What is of interest here is that both of the last mentioned approaches question the certainty of the claim that the body is only the physical locus of medical interventions on a theoretical level, while medicine and biotechnology question this certainty on a practical, everyday level. I suggest that the "body boom" continues because the time we live in chooses transgressions between bodies and also categories (in the sense of playing with limits) as a focal point for technical innovations and social designs of life (see also [7]). The body boom is a result of the experienced and conscious play with the limits of the body.

However, the reactions to this are quite ambivalent. Whereas some free such transgressions from taboos by describing them as a logical consequence of technological development [20], or even demand them, as the so called transhumanists do, others lament the (often hidden) increasing danger for both society and the individual posed by the new technical domination of the body and its perfection towards the elimination of finiteness [21].

From an ethical point of view it remains to be analyzed whether, for instance, our intuition is morally wrong that certain forms of utilization of the body are not permitted, and whether certain practices must necessarily be judged as a morally problematic instrumentalisation of the body. It is my thesis, though, that such an ethical analysis will have to consider the anthropological and epistemological premises that form the basis for the relationships between embodiment and normative values. The following three observations shall serve as an introduction to my considerations of the intertwining of ethical, anthropological and epistemological dimensions:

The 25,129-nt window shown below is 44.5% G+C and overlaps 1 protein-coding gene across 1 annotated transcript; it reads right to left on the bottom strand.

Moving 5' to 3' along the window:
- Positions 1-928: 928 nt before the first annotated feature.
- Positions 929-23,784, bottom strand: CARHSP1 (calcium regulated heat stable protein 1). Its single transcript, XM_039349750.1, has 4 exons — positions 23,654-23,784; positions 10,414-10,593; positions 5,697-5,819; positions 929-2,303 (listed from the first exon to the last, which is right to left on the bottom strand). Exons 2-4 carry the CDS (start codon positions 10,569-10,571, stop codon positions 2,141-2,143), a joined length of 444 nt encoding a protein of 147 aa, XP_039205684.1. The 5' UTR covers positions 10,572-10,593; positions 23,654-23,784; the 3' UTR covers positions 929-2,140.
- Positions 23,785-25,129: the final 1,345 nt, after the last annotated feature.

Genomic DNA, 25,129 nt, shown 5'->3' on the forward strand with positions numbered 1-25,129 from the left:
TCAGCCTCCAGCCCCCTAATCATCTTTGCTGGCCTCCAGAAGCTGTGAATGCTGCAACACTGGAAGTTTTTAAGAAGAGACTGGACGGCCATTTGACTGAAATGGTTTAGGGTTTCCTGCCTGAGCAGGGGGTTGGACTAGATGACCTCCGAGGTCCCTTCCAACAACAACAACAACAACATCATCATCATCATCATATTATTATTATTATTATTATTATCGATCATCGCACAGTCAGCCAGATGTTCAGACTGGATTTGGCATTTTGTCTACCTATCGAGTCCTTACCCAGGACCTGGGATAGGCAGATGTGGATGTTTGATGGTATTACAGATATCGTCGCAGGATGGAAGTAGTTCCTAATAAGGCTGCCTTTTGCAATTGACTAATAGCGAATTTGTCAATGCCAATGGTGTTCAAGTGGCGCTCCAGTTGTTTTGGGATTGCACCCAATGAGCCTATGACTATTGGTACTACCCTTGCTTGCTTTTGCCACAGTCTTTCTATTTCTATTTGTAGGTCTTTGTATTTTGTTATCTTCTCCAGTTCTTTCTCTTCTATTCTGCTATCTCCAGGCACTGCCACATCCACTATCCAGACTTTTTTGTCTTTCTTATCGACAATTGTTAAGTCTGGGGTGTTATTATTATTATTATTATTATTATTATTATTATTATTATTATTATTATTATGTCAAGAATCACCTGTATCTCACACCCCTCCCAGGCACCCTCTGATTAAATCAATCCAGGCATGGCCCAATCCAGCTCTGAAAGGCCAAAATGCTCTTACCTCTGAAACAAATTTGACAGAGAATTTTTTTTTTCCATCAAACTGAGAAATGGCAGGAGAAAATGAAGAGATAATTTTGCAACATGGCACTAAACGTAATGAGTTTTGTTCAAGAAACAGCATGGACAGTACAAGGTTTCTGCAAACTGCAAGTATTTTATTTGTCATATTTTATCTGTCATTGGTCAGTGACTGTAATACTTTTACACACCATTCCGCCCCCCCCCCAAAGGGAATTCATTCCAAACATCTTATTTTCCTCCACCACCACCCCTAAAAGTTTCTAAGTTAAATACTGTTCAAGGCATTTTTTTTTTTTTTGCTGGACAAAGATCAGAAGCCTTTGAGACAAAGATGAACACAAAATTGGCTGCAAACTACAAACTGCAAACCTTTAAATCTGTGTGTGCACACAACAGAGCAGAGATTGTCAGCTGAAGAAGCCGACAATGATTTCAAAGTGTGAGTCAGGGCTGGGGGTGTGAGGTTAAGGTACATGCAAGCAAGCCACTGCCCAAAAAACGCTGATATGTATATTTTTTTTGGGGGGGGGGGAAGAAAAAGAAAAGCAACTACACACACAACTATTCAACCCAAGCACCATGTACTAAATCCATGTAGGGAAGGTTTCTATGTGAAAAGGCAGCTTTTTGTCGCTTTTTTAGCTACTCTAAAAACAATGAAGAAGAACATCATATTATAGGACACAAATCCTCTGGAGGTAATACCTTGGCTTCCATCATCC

1. Certain biomedical procedures (amongst others transplantations and implantations) activate moral intuitions or discomfort more strongly than others do, and thus raise questions concerning the normative relevance of the body;

2. At the same time, technologies that transgress both borders and 'limits' question the traditional categories of order of the Western culture (influenced by the Judeo-Christian Tradition, the Enlightenment and scientific ideas since the nineteenth century) (see e.g. [22]). This pertains above all to the following binary categories:

Nature – culture: this basic distinction, based on Aristotelian thinking, is blurred for example, in the case of the cultivation of cells or artificially produced organisms.